Toronto Blue Jays: Remember the “Man in White”?

TORONTO, CANADA - AUGUST 29: Jose Bautista #19 of the Toronto Blue Jays hits a home run against the Tampa Bay Rays during MLB action at the Rogers Centre August 29, 2011 in Toronto, Ontario, Canada. (Photo by Abelimages/Getty Images)
TORONTO, CANADA - AUGUST 29: Jose Bautista #19 of the Toronto Blue Jays hits a home run against the Tampa Bay Rays during MLB action at the Rogers Centre August 29, 2011 in Toronto, Ontario, Canada. (Photo by Abelimages/Getty Images) /

Since the Houston Astros are the talk of baseball with the alleged sign stealing schemes, I thought it might be fun to look back at 2011 and the “man in white”.

Sign stealing has been a part of baseball for longer than anyone reading this has been alive, and that’s not going to change any time soon. However, technology has certainly changed the way that teams can go about gaining an advantage on their opponents, which makes for a pretty significant debate around what’s right and wrong.

MLB made sure that teams understood that the use of electronic devices would not be allowed, and they’ve made plenty of steps to limit the ways that teams can steal signs over the last few years. The discussion is at an all-time high right now because of the revelation about the Houston Astros’ sign stealing system, which was exposed this week in an article by the Athletic’s Ken Rosenthal and Evan Drellich, and also notable Twitter user, @jomboy_.

It remains to be seen how the MLB office will handle this particular instance, but it’s a familiar topic for Rob Manfred and his staff because of examples like the Astros, the Boston Red Sox, and several other teams who have been accused of “cheating” in recent years. If we go back to the 2011 campaign, the Blue Jays are another recent example of a team that has been accused of going the extra mile, although it was never proven.

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How many of you remember the infamous, “man in white”?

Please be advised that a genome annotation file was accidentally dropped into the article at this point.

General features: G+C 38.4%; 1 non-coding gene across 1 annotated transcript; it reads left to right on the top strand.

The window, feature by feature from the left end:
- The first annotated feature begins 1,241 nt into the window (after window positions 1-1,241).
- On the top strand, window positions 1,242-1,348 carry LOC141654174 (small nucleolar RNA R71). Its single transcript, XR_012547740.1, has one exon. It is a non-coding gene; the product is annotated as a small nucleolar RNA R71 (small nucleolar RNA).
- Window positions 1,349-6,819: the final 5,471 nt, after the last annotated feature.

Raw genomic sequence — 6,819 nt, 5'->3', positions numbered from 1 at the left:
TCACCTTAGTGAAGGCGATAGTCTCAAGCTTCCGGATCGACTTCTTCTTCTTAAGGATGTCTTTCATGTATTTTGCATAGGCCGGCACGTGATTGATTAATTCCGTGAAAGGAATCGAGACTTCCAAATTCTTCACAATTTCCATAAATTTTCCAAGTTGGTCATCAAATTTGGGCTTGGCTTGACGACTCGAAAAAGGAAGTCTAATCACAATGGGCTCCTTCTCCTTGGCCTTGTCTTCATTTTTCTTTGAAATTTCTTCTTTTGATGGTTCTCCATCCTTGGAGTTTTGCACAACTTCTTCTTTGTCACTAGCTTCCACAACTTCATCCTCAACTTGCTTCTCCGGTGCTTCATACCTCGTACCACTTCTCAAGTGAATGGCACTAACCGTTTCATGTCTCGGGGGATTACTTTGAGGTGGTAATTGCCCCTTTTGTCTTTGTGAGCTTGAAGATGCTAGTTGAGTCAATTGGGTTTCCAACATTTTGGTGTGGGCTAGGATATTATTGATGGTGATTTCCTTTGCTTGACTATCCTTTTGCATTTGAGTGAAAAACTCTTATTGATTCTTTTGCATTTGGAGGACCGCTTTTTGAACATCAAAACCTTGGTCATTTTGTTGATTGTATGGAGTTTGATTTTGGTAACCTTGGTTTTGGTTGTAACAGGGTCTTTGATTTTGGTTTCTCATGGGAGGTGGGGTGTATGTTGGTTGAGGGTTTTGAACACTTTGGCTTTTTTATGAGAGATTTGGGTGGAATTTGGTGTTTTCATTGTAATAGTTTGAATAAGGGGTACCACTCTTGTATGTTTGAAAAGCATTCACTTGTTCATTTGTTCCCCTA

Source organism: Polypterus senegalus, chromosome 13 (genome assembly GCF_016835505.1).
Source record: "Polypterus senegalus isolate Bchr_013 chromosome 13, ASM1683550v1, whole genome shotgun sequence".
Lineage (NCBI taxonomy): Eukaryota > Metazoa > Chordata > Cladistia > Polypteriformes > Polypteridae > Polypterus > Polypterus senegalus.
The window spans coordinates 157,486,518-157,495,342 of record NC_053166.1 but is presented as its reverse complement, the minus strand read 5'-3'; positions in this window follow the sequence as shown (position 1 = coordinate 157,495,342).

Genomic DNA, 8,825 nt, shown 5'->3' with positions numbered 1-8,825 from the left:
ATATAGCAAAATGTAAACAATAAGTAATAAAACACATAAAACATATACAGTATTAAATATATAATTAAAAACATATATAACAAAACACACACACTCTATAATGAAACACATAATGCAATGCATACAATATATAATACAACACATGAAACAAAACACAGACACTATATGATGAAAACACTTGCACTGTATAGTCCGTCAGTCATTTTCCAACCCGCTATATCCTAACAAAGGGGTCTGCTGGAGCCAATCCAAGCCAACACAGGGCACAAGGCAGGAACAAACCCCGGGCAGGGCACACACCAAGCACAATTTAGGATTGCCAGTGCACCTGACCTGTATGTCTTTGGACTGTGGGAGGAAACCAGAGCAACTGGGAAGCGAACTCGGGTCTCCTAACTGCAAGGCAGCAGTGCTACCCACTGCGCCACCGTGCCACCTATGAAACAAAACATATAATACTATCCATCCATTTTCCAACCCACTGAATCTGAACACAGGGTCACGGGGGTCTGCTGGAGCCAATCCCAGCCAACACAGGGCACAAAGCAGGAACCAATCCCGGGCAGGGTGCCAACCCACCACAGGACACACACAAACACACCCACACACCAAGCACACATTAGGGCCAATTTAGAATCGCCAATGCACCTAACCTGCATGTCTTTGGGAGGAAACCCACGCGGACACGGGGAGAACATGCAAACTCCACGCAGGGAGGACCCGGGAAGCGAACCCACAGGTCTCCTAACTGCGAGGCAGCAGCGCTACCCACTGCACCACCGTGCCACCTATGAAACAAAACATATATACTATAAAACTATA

Back in 2011, the Blue Jays were the focus of the discussion around sign stealing thanks to a report from ESPN about a ‘man in white’ sitting in the outfield bleachers. To quickly sum up the story, some members of the opposing bullpen noticed that this individual would raise his arms above his head whenever an off-speed pitch was about to be thrown, but would sit motionless whenever a fastball was on the way. Although they didn’t know how he knew what pitch was coming (they suspected the info was being relayed to him), the four unnamed members of the opposing bullpen noticed that his accuracy in calling pitches was nearly perfect, and his routine was consistent.

The report indicates that they verbally confronted Jose Bautista from the bullpen , who was the right fielder and a key member of the Blue Jays at the time, and not long afterward the ‘man in white’ moved away from his seat.

These same players even went as far as testing their theory in an empty stadium before the next game:

"The next day, the players who had seen the man in white headed to the field early. One stood in the batter’s box while another stood on the mound. From the batter’s box, it was clear the man in white had been perfectly positioned just above the pitcher’s head so that the batter would not need to move his own head, or even alter his gaze, in order to see his signal. “It’s premeditated,” said one of the AL players, “as if the guy was a sniper trying to find the best position to make a shot.”"

The Blue Jays denied all accusations and more or less laughed off the suggestion about an elaborate scheme to steal signs, and a formal investigation was never opened against them.

By no means am I suggesting that my beloved Blue Jays were cheating back then, but I’m also not naive either. As much as I’d like to think that the Houston Astros are the only team looking for an unfair competitive advantage, I’m nearly certain that’s not the case. Whether it’s through the use of performance enhancing drugs, pine tar on bats, foreign agents on pitcher’s hats, or something else, there aren’t a lot of teams out there (probably none) with a spotless record. As one former high school teammate of mine once said, “if you ain’t cheating, you ain’t trying”.

Does that mean it’s okay to cheat? Of course not. I’m glad to see the investigation that’s happening against the Astros right now, and I hope they’re harshly punished. I’m all for players trying to pick up on tells from an opposing pitcher, or a baserunner trying to get some information from second base. But going the extra mile with technology is pretty gross, and I hope the MLB office can set an example with the Astros that will scare others off from doing the same for a while.

Next. Blue Jays and the six man rotation option. dark

But don’t kid yourselves, the Astros aren’t the only team that has done something like this. Did the Blue Jays have similar scheme with the ‘man in white’ in 2011? Honestly, I doubt it, especially because of the technological advancements of the last eight years that would make it even easier (that’s not to suggest that it couldn’t have been done then either though), but I’m more than willing to admit it’s possible.